Ever since Bethesda Softworks resurrected DOOM for the masses back in 2016, fans knew a sequel like DOOM Eternal was inevitable. The first original game in twelve years brought the franchise back to where it needed to be. One man on a mission to destroy every demon in his path and seal every gate from Hell back up. It doesn't matter what kind of player you are, that first entry was intense. It was a wake-up call for anyone making a first-person shooter as it kicked the genre in the face and reminded people who was in charge for a long time. Didn't hurt at all that it had a cohesive story you wanted to see play out to the end, missions that didn't lose luster no matter how many times you died, and a soundtrack that left you sweating in your chair. That's a tall order to fill for a sequel. Thankfully, Bethesda sent us a review copy for us to dive into and see whether or not they were up to the challenge.
DOOM Eternal picks up two years later from the events of the 2016 game. We won't get into spoiler territory about the previous one, we'll leave that up to you to go check out for yourself. But in the here-and-now of the sequel, the forces of Hell have begun their invasion of Earth. Playing as the DOOM Slayer, you charge into the middle of the fray to stop their progress, killing one of three Hell Priests right out of the gate while the other two are taken into hiding. Your mission becomes quite clear from the start, which is to save Earth and push the forces back, then take the fight to Hell itself and put an end to what's happening. Or at the very least, make them think twice about invading your home ever again.
So let's start off with the familiar. If you played the 2016 DOOM, you're already three steps ahead of your average gamer because most of the controls, actions, and situations are the same. This is not a game you need to relearn, nor is it a complicated one for new players to grasp. The opening tutorial level will give you everything you need when you need it. In short, everything is back. It's pretty much like riding a bicycle. A blood-and-gore covered bicycle. That being said, they do incorporate a lot of new moves and abilities for you to do. Your standard array of weapons have returned, along with some new toys for you to play with like the Flame Belcher that attaches to your armor and allows you to spray an enemy in bright red flames. The chainsaw has been given an upgrade that, when used on a glory kill, will produce resources like ammo and armor. So you're getting the best of both worlds with tried and true weapons along with some new hotness to try out.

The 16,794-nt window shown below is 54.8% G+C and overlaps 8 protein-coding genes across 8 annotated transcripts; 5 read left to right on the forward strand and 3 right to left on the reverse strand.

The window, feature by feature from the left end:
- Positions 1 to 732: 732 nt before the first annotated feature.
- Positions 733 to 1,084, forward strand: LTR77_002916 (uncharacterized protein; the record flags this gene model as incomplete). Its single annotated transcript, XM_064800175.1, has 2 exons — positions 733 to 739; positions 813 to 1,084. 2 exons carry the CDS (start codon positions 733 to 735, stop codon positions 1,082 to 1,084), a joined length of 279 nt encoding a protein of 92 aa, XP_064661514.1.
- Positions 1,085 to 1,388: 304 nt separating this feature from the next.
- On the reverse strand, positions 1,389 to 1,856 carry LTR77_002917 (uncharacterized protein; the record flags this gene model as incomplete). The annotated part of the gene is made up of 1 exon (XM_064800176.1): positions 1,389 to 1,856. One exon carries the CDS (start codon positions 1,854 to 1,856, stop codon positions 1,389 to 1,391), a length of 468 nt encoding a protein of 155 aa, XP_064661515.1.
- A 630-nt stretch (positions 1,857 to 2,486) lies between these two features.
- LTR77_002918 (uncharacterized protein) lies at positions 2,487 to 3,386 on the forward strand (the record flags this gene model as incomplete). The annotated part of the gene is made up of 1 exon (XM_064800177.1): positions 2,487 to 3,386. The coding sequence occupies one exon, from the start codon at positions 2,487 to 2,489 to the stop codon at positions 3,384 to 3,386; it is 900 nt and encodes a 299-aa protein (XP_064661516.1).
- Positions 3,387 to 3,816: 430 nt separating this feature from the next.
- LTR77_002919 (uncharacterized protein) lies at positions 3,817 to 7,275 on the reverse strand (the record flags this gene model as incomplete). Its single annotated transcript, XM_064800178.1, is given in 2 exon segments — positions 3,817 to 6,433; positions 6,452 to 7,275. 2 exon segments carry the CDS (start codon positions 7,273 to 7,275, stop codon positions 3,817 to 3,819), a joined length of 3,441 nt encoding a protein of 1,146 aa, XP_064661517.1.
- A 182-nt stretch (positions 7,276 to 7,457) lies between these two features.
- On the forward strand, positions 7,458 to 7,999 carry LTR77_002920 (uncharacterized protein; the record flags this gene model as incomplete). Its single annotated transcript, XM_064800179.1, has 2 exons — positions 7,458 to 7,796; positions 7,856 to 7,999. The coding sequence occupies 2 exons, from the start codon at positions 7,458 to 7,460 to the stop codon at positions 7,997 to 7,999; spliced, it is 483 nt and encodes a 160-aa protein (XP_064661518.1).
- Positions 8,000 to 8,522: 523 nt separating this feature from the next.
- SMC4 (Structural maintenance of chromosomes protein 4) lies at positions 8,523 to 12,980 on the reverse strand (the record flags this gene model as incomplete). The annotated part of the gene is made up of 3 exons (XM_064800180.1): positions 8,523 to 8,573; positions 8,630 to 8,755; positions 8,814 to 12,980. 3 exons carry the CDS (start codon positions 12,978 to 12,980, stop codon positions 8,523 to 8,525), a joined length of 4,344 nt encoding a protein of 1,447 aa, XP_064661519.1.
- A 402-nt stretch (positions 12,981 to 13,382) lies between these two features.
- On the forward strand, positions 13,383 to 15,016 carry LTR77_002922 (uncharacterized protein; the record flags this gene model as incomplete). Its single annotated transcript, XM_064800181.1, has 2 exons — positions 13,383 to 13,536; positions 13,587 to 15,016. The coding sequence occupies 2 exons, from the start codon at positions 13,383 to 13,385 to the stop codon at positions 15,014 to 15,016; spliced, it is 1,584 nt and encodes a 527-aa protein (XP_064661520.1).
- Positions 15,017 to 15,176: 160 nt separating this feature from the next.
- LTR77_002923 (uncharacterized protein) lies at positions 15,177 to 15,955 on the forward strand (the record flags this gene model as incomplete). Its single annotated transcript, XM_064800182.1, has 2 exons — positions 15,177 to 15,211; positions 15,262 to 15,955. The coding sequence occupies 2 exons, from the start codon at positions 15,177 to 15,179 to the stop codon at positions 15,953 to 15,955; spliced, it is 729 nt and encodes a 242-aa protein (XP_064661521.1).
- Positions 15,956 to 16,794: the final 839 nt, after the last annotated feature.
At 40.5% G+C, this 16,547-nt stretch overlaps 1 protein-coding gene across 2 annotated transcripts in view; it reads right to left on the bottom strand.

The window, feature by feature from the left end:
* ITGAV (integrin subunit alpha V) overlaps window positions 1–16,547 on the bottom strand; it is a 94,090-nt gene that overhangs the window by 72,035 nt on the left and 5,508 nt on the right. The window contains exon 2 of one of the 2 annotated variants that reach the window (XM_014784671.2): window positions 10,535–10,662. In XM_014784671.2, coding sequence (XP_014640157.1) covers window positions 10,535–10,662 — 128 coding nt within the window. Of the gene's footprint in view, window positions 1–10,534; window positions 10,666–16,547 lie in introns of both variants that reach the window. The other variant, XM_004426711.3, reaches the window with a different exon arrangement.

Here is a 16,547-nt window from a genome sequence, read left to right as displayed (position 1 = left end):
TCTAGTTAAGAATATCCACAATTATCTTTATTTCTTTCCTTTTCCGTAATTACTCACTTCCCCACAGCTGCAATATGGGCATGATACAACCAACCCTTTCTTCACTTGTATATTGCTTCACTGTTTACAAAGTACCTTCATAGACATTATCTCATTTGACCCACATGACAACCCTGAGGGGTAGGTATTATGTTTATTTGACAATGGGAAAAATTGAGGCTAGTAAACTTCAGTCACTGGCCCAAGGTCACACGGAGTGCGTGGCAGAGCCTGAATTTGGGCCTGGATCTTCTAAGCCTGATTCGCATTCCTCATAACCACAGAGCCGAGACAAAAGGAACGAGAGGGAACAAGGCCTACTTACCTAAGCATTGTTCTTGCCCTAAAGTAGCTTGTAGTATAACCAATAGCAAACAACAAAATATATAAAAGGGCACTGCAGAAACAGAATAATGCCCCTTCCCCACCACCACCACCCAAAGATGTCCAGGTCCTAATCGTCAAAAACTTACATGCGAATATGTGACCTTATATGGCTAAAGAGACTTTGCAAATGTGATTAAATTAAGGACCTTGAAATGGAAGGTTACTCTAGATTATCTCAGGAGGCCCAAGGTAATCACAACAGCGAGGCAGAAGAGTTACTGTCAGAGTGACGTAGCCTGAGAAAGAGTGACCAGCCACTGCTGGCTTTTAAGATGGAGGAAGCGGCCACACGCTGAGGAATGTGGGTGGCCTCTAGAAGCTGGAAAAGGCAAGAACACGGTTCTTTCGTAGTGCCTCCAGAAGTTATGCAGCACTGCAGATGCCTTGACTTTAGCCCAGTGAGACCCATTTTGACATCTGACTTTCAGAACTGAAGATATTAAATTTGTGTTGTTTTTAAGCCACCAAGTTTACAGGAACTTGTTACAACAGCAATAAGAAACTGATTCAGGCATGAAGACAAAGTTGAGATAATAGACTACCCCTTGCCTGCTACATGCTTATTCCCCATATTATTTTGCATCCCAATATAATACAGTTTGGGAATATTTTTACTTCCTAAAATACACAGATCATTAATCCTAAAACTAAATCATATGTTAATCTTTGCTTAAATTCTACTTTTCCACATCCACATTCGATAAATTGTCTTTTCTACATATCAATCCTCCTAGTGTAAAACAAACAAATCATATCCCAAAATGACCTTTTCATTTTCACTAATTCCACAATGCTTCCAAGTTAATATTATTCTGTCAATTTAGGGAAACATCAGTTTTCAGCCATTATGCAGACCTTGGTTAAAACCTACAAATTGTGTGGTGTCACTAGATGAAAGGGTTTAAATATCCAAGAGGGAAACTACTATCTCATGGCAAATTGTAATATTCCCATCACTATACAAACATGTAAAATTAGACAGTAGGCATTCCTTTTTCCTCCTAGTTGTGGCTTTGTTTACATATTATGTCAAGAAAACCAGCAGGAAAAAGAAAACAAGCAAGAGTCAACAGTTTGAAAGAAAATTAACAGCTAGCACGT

Gameplay-wise, there's a lot of pieces being connected into one single game here. First, old enemies that weren't included in the first game have been brought back from the archives and given a modern look. Two good examples of this are the Archvile and the Zombieman, both here as challenging foes as well as cannon fodder. But this isn't a game made of just waves of enemies to slow you down. No no no! The game now has a bit of an AI that studies how you move and will act accordingly, putting up different attacks and defenses depending on what you did before in certain areas. Like to jump around? Enemies will become a bit quicker and show up in unexpected places. Love to group people up for a massive grenade? They'll spread out. You now have to put some thought and planning into what you're doing or you'll end up getting more comfortable with restarting at checkpoints. Which are few and far between.